WESTFIELD, NJ — It was dark when they started at 4 a.m. at the intersection of Quimby and Elm Streets Friday, but by the time they completed the project the sun reflected off the streetscape brighter than it ever has before.
Students from Westfield High School’s Gay-Straight Alliance and the school’s literary arts magazine, Folio, painted a rainbow crosswalk at the intersection in an effort coordinated with the town, Councilwoman Dawn Mackey, who helped to lead the painting, said. Students had been reaching out about the crosswalk project since the town raised its first Rainbow Pride Flag last year, Mackey said.
“Sometimes we overlook how small gestures have a tremendous meaning to people, who may not have felt welcome in our community,” Mackey said. “And the outpouring of support by students, parents and residents last year made this feel like it’s a good time to remind people that everyone’s welcome here in Westfield.”
The crosswalk is located in front of the restored Flatiron building at Quimby and Elm Streets, now home to the clothing store J. McLaughlin, and across the street from pastel painted buildings on Elm Street. The effort comes during Pride Month and is also nod to rainbows seen displayed around Westfield in recent months as a symbol of hope during the pandemic, Mackey said.
“We would like it to be a lasting tribute,” she added. “We’ll see how it goes and we’ll gauge the year and see how it holds up. I know the students are going to have a major fundraising effort at the high school this year so we can make sure that this is not paid for with tax dollars.”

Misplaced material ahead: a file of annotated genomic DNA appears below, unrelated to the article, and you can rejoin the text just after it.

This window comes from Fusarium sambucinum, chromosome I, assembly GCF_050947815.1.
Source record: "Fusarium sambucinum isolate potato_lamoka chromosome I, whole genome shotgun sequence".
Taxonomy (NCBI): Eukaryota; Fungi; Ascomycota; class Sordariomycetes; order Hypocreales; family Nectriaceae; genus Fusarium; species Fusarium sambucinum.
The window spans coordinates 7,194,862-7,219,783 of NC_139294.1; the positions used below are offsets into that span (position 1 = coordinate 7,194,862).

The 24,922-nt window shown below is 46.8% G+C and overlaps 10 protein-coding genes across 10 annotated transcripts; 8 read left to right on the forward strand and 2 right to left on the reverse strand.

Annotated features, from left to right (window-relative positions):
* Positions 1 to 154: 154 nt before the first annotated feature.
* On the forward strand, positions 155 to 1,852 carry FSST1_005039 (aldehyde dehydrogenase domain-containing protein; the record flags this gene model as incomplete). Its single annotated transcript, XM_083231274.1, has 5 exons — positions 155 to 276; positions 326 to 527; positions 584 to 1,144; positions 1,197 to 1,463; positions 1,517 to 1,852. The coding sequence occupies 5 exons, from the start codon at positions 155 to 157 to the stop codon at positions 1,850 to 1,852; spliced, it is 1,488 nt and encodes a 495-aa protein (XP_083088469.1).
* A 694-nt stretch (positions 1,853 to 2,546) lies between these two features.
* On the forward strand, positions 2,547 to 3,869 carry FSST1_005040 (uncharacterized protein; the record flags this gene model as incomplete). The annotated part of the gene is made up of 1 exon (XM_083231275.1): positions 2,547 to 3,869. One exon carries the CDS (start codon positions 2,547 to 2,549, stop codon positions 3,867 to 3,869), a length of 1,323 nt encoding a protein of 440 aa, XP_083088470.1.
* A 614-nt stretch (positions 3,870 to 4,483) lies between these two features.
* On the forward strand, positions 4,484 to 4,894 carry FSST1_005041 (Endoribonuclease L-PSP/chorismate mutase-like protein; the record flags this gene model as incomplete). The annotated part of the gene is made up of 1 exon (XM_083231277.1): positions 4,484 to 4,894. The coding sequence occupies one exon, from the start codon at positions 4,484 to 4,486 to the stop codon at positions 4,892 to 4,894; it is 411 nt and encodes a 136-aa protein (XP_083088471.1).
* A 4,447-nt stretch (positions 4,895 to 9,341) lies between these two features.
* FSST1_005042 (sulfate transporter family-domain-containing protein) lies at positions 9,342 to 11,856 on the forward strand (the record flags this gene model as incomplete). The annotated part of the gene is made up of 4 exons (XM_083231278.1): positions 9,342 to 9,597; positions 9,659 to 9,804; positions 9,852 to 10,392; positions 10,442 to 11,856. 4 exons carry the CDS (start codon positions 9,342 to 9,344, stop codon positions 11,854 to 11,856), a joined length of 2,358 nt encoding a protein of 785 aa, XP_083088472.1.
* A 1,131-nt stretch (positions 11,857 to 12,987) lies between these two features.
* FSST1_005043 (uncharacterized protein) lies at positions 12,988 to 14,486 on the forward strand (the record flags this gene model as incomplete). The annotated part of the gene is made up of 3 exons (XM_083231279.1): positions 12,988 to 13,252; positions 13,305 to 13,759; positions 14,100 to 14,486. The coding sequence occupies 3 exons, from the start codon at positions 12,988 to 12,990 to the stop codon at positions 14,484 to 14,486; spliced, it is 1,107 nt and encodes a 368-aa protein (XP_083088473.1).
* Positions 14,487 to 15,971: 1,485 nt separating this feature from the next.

Sherwin-Williams Westfield store donated paint for the project, while students brought their own paint rolls and pans, Mackey said. They chose the early morning time to paint to avoid disrupting traffic, she said.
Why Quimby Street?
A traffic study the Westfield had commissioned last year recommended the installation of artful crosswalks because they signal to drivers gathering places, Mackey said. Quimby Street is often closed to traffic and converted into a pedestrian plaza for activities in the summer.
“It looks joyful and beautiful and people were coming by saying how happy it made them to see that it’s painted,” Mackey said. “It might turn out at some point it might be moved to a different corner, but this was a great choice.”
Mayor Shelley Brindle had announced at a council meeting earlier this month that students would be painting the crosswalk.
On Friday, she took to Facebook to thank the students and organizers for their efforts.
“Thanks to the amazing WHS students from the [GSA] who woke up at 4 a.m. to paint rainbow crosswalks at the intersection of Elm and Quimby,” Brindle said. “Led by Councilwoman Dawn Mackey and joined by some parents, Edison art teacher Helen Frees and Councilman David Contract. It was a productive and fun morning.”
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